Former Policy Advisor
Choices and Challenges has been disseminated in several country-specific contexts and offers presentation materials in English, French, and Bengali. The content connects contraceptive decision-making patterns to policy and program recommendations and suggests ways that expert, invested parties—including those from government, nongovernmental organizations, multilateral organizations, and donors—may adapt programming to better meet women’s needs.
To advance research and nuanced understanding of women’s contraceptive decision-making, PACE led an original analysis examining the sociodemographic characteristics of women who discontinue contraception while still wanting to avoid pregnancy. The fact sheet Stopping v. Switching: Factors Behind Contraceptive Decision-Making highlights key trends across 48 countries. Policy and program decisionmakers can utilize the findings in their efforts to address obstacles to timely method-switching among women who wish to delay or avoid pregnancy but are not satisfied with their current contraceptive method.
PACE provided technical assistance and small grants to PACE-trained individuals and youth-led organizations to advance policy initiatives that address obstacles to contraceptive continuation. Individuals and organizations harnessed these grants to expand their ongoing advocacy efforts by leveraging existing PACE advocacy tools to create space for policy dialogue with key stakeholders.
Addressing Obstacles to Sustained Youth Contraceptive Use
Youth ages 15 to 24 have higher rates of contraceptive discontinuation than older women. As countries work to ensure women and couples can choose whether, when, and how often to have children, examining the drivers of contraceptive discontinuation that may inhibit young people from achieving their reproductive intentions is critical. The Best Practices for Sustaining Youth Contraceptive Use policy brief, published in English and French, describes patterns of contraceptive discontinuation among youth and summarizes the evidence on the drivers of discontinuation, namely method-related concerns and poor quality of care. A companion presentation summarizes the brief’s main findings and recommendations on youth contraceptive use and is freely available as an advocacy tool for youth leaders. In July 2021, this work was presented to a global audience of 85+ participants during a webinar that served as a policy dialogue between youth leaders and policymakers. Key points from the policy brief may also be found summarized in this blog post addressing obstacles to contraceptive continuation among young people.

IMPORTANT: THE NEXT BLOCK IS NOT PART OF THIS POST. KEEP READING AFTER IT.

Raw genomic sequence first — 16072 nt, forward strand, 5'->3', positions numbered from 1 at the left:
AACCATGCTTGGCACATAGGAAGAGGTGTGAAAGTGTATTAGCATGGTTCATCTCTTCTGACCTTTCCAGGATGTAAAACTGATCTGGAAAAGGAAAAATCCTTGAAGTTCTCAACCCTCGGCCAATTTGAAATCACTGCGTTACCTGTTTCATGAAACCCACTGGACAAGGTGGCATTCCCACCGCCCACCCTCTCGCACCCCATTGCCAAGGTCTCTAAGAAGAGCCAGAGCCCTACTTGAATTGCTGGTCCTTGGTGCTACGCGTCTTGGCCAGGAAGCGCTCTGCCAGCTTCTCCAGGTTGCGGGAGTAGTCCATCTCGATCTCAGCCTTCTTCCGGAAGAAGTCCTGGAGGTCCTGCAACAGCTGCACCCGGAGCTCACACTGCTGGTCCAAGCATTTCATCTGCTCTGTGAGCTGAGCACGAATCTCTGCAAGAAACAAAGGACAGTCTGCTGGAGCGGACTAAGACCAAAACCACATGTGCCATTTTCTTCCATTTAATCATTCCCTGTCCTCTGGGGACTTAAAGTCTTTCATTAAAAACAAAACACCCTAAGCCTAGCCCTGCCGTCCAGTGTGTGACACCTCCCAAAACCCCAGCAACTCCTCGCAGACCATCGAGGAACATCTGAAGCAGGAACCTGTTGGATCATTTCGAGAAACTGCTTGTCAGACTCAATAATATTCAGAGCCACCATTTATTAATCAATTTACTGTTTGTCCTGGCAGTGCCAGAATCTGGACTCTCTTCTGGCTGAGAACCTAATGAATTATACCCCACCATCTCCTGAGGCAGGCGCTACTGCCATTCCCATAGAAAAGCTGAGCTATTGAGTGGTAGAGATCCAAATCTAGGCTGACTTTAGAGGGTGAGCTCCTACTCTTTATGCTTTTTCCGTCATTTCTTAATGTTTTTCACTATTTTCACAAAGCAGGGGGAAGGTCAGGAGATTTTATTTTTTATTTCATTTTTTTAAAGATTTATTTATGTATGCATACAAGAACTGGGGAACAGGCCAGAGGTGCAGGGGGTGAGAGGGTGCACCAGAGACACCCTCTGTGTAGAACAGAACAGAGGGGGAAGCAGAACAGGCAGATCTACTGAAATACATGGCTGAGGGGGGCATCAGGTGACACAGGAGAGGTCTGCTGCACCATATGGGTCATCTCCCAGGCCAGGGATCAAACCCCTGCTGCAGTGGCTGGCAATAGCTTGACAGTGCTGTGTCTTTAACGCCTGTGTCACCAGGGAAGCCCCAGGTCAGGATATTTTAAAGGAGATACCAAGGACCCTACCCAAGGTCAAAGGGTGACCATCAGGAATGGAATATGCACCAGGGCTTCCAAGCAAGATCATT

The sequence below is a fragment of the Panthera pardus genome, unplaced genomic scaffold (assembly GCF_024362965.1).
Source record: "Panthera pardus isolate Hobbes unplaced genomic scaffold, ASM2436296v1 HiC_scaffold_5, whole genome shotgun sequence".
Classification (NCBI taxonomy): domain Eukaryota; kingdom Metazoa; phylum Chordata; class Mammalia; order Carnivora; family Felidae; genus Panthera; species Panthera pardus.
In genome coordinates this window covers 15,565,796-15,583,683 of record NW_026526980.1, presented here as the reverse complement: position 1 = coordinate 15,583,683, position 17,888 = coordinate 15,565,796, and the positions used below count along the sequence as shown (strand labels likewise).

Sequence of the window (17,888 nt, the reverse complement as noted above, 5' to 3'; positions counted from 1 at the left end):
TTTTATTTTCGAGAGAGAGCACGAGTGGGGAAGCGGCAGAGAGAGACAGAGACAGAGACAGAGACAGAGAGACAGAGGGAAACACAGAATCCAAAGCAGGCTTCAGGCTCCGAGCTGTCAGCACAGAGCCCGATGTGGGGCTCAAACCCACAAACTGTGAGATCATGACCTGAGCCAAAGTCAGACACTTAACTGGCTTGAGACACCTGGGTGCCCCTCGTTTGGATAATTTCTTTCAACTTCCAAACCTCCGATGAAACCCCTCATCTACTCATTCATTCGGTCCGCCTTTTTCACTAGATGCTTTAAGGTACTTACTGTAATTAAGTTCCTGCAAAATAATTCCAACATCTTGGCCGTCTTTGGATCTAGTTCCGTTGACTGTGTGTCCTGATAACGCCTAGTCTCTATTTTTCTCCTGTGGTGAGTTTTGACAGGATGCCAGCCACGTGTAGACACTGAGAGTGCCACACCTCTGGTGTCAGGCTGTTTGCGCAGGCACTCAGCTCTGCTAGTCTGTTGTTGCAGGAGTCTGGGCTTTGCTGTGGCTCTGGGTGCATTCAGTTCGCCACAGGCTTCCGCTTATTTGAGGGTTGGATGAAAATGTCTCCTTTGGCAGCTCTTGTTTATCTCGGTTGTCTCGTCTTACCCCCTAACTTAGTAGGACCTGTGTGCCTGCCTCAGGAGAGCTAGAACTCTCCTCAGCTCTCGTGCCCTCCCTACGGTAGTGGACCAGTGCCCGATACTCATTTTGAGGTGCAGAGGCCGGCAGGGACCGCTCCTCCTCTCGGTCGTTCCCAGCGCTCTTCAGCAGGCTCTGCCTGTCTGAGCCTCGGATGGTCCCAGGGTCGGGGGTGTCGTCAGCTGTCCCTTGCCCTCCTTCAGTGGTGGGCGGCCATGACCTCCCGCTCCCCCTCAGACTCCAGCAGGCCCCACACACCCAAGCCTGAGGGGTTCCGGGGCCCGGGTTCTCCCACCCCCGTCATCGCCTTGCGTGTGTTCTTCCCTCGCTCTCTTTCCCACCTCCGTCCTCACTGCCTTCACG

PACE collaborated with three youth-led organizations—SERAC in Bangladesh, Visible Impact in Nepal, and Youth Alliance for Reproductive Health (YARH) in the Democratic Republic of the Congo—to undertake policy advocacy initiatives related to enhancing youth contraceptive continuation in their respective countries. These organizations leveraged the Best Practices for Sustaining Youth Contraceptive Use package to expand existing advocacy initiatives and create spaces for policy dialogue with key stakeholders. Visible Impact produced a fact sheet in both Nepali and English related to youth contraceptive discontinuation featuring a province-specific discontinuation status. YARH’s efforts to galvanize government support for a strategic plan to sustain youth contraceptive use in North Kivu secured national news coverage in the Kinshasa Times, Actu24.CD, and Congo Rassure.
In collaboration with researchers at the Institut Supérieur des Sciences de la Population (ISSP) in Burkina Faso, PACE developed a policy landscape analysis tool—assessing the extent to which a country’s policy environment supports youth contraceptive continuation—and completed analyses for the nine Ouagadougou Partnership countries. The tool is available in . This analysis allows users to quickly assess the extent to which a country’s policy environment enables and supports sustained youth contraceptive use. Civil society organizations can directly use this information in their dialogue with policymakers about how to enhance policies that support sustained contraceptive use by young people who wish to prevent, avoid, or delay pregnancy.